————————————————–

Find Ellin on Twitter here and via her website and blog, here.

Four Nights In August Contest … And We Have A Winner!

Posted on: October 7th, 2011 by Lucy V Hay 5 Comments

And here it is, what we’ve all been waiting for… not least the filmmakers who’ve been on tenterhooks all day to get going on the 4 Nights In August Filmmaking Challenge! [Details/Sign up here]

And somewhat surprisingly – for us, too! – we have TWO WINNERS.

That’s right, we just couldn’t decide between these two… They were THAT good. Here they are:

Dave Turner with EVERYTHING YOU NEED.

LSF’s director Chris Jones said of this script: “The challenge was always going to be moving an audience in a single page and that’s what Dave’s script does. It also remarks on the violence without becoming political and manages to evoke a loving calm amidst violent chaos. I can’t wait to see to the movies made from this script.”

AND…

Milethia Thomas with WHY?

One of the other judges, Final Draft’s Joe Mefford, said of WHY? “The writer did a nice job of setting a scene in just one page. Short scripts are too often tilted toward too much exposition or too much dialogue.  This writer did a great job of balancing dialogue and action. Also, the writer did a good job of telling the character’s story and not just using the character to mouth his or her personal opinions.”

Well done, Dave & Milethia! You win a free ticket to London Screenwriters Festival; mentoring from script legend Barrie Keefe; £125 each; a year’s subscription of Moviescope Magazine; a copy of The Knowledge; Final Draft ScriptXpert Analysis worth $300 and of course, most **importantly**: a lovely shiny award!!!

What’s brilliant about this result is this is going to create a REALLY interesting dynamic to The Filmmaking Challenge now – who will choose each film, what will they do with it, how will each turn out… And which story will win?? ‘Cos there REALLY WILL be only one winner in that contest!!!

I can safely say this has been the MOST DIFFICULT scriptwriting contest I have been involved in. The quality was SO high it just melted my brain. I’ve written to everyone on the shortlist to thank them for their entries and give them some brief feedback on what I LOVED about their work – ‘cos I really did love all of them!!!

And WELL DONE to each and every entrant of the Script Challenge, you really made me and my reading team – not to mention the judges – work our SOCKS OFF. Kudos!!! Feeling very emotional right now!

So now… are you ready? FILMMAKERS, GO MAKE THOSE FILMS…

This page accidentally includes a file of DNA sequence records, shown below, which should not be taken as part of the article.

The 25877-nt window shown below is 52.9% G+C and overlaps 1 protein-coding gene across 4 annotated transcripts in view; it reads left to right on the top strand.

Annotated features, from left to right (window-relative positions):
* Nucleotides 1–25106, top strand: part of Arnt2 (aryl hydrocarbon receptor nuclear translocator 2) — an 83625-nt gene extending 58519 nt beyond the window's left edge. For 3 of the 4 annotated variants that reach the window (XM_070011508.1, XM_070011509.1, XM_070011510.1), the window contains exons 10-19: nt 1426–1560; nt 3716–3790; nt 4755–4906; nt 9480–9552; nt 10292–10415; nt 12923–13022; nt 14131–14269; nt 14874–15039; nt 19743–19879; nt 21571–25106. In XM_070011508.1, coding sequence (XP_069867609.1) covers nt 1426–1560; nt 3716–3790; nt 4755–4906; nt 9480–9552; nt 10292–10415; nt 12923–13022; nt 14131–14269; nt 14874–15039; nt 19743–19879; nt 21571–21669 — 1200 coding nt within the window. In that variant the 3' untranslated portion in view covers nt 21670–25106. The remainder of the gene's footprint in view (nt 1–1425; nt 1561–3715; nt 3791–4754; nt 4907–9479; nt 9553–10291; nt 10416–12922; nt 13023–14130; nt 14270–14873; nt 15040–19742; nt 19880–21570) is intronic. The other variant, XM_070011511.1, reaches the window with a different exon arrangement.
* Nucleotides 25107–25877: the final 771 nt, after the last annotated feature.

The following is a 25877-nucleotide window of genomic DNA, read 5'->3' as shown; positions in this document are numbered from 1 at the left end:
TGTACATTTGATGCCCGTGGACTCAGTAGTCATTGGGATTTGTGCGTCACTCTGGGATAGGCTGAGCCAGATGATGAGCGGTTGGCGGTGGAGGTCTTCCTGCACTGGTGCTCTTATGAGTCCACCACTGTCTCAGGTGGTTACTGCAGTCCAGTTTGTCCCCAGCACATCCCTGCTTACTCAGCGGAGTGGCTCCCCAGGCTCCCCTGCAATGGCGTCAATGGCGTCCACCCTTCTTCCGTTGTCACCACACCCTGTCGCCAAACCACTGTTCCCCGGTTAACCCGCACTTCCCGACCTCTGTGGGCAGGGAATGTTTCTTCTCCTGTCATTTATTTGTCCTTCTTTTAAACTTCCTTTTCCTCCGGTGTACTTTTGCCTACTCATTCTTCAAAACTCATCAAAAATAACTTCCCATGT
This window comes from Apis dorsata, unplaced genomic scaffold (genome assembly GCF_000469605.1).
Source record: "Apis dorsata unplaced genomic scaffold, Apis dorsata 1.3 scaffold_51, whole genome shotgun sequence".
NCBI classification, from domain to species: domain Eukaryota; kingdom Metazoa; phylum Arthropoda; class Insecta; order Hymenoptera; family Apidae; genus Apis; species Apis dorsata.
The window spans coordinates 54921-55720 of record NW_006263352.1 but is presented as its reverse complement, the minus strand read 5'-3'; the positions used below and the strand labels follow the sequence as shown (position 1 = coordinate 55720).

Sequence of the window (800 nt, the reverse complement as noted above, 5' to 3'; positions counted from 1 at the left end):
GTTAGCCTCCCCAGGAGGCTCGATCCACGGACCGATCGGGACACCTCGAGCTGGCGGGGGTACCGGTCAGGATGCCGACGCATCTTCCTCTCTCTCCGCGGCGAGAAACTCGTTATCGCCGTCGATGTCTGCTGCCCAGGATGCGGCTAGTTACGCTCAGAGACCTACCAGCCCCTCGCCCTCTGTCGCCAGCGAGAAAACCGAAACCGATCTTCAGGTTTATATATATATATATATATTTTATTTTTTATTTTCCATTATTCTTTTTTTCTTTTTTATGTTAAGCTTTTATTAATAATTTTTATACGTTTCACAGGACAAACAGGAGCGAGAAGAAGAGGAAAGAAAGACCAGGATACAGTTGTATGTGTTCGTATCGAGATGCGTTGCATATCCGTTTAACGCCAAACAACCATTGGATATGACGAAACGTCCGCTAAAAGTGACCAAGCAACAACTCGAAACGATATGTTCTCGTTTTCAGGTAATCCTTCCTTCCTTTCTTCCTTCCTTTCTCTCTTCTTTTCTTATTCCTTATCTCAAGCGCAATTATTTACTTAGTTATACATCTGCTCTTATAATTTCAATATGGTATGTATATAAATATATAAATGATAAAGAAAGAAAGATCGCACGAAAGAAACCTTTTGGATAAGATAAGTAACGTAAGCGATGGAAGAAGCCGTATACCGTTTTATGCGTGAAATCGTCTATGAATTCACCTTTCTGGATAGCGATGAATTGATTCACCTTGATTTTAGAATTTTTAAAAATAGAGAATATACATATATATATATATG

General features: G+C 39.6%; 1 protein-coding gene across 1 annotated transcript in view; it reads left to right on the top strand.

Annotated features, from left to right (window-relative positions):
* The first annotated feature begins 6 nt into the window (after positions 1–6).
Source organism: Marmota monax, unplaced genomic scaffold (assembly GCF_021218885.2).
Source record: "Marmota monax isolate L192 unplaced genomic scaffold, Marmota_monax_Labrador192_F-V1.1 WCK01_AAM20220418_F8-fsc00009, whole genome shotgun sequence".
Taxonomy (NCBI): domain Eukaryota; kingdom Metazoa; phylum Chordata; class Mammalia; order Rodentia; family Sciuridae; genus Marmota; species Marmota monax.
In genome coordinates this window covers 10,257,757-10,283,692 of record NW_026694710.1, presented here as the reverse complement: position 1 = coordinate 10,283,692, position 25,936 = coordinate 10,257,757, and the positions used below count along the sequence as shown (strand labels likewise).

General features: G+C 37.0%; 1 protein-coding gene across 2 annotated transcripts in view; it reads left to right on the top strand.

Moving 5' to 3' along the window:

Download them both here and make your choice!

GO GO GO!!!!

4 Nights In August Script Competition – Shortlist Announced!

Posted on: October 5th, 2011 by Lucy V Hay 2 Comments

 

There has been major deliberation going on here at LSF Towers – not to mention some screaming, crying and general fisticuffs as to WHO goes through from the longlist to the coveted shortlist of The 4 Nights In August  Screenplay Challenge.

As with the creation of the longlist, yet MORE hard decisions had to be made.  However due to the quality of the entries we were not able to whittle it down to  the final 5 as expected, so instead we have a final 12!

Without further ado then and in alphabetical order ONLY:

BIRTHDAY by Michelle Golder

BURNING BOOKS by Steve Irwin

EVERYTHING YOU NEED by Dave Turner

FATHER TO THE MAN by Liz Holliday

FOUR DAYS ERE THE FESTIVAL OF DEACON LAURENCE IN AUGUSTUS by Sara Atiiyan

I WITNESS by Gareth Turpie

IN HEAD by Jamie Wolpert

LOST & FOUND by Mikey Jackson

RIOTERS AT THE GATES by Jon Cronin & Anna Carmichael

THE GAME by Terence Barry

WHY? by Milethia Thomas

YOU by Dominic Brancaleone

What’s great about this shortlist is that each entry is very different in its own way, presenting very intricate stories that reflect the complex issues behind the riots. We have entries here full of light and shade; nostalgia; even comedy. The styles of storytelling too are very different, with dialogue and non-dialogue scripts; talking heads and even almost “war reporting” cinema-verite styles to name a few. Several have no human or animal characters in whatsoever.

The longlisted entrants who did not get through to the shortlist this time however must not despair – they placed in the top 16% of the contest, no mean feat at all when we had so many entries. And they have no idea how close to fisticuffs Team LSF REALLY came…

Don’t forget you can see inside the spec pile as a whole for the contest by clicking here.  And here’s a blog about coping with rejection for anyone who needs it. And stay away from windows for at least 24 hours! ; )

NEXT ANNOUNCEMENT: The Winner!!! Coming VERY soon… Watch this space.

 

 

 

 

 

 

4 Nights In August – A Look In The Spec Pile

Posted on: October 4th, 2011 by Lucy V Hay 6 Comments

A small change of plan – whilst we’re waiting for the longlist to get whittled down, we’re going to give you an overview of the script pile and how it looked to our readers during the Four Nights In August 1 Page Screenplay Challenge.

We had a MASSIVE 241 entries, a HUGE response! To put into perspective, our previous 1 page contest for April’s Comedy Festival, “Laugh A Minute” had 97 entries. Even our Short Script Challenge for last year’s LSF main event couldn’t come close at 115 entries.

First, the boring stuff. As with our Laugh A Minute contest, there were lots of people NOT READING THE BRIEF! Shockingly, quite a few people submitted scripts in files other than the requested PDFs, with .doc the favourite. In addition, some entries were submitted that were LONGER than one page. For some entries, it was obvious what had happened – a line or two had “fallen off” the page to the next when converted to PDF, which was no big deal. But several were MUCH longer, even up to three pages!